Chapter

What Is Consciousness? Neurofunctionalism

Jesse J. Prinz

in The Conscious Brain

Published in print September 2012 | ISBN: 9780195314595
Published online January 2013 | e-ISBN: 9780199979059 | DOI: http://dx.doi.org/10.1093/acprof:oso/9780195314595.003.0009

Series: Philosophy of Mind Series

What Is Consciousness? Neurofunctionalism

Show Summary Details

Preview

Physicalists have traditionally offered two different responses to the mind-body problem. Some endorse the psychophysical identity theory, and some endorse functionalism. These two approaches are often thought to be competitors, and they are each backed by well-known arguments. This chapter argues that those arguments are less compelling than often assumed. For example, functionalist claim that mental states are multiply realizable, but the evidence often relies on elaborate though experiments, rather than empirical evidence. Functionalism and the identity theory both have advantages and disadvantages. The optimal form of physicalism would integrate these two approaches by defining mental states as mechanisms that have identity conditions at more than one level—an approach called neurofuncitonalism. This approach is defended and explicated using the AIR theory, which has both a psychological characterization and a neural implementation, which are highly interdependent.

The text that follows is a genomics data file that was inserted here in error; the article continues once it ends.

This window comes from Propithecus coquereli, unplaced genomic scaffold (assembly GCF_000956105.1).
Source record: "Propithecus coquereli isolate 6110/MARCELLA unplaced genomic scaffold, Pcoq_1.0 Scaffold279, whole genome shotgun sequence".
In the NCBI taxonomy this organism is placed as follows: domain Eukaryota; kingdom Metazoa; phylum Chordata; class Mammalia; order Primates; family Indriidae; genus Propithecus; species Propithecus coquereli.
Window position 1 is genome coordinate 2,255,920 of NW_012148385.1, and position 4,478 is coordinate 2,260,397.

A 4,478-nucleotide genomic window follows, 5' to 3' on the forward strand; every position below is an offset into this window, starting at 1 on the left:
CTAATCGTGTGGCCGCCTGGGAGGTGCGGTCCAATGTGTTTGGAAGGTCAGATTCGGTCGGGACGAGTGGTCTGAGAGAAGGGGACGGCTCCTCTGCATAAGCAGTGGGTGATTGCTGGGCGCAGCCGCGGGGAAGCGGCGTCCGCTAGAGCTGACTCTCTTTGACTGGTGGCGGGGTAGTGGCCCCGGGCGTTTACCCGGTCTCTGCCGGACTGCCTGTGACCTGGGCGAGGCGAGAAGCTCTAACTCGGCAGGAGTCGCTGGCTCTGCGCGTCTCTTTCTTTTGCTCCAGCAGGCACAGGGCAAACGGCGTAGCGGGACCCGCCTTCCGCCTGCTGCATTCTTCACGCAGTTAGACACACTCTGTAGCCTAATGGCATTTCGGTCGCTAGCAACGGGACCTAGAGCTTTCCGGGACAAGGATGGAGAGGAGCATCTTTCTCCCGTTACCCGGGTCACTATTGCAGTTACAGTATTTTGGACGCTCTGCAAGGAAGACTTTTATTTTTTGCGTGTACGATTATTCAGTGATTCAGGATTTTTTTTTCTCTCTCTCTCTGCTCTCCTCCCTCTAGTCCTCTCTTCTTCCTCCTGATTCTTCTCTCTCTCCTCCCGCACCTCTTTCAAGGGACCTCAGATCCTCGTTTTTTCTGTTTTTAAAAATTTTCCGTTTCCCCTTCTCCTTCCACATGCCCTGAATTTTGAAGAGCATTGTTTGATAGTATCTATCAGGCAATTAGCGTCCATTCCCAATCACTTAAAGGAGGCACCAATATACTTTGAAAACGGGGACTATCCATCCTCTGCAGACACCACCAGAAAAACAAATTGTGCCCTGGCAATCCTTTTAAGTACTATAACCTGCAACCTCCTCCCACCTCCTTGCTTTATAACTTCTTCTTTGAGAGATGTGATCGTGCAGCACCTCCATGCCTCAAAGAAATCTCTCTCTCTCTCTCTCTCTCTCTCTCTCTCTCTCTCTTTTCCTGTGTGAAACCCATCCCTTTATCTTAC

Keywords: functionalism; the psychophysical identity theory; neuofunctionalism; levels of analysis; reduction; physicalism

Chapter.  10557 words. 

Subjects: Philosophy of Mind

Full text: subscription required

How to subscribe Recommend to my Librarian

Buy this work at Oxford University Press »

Users without a subscription are not able to see the full content. Please, subscribe or login to access all content.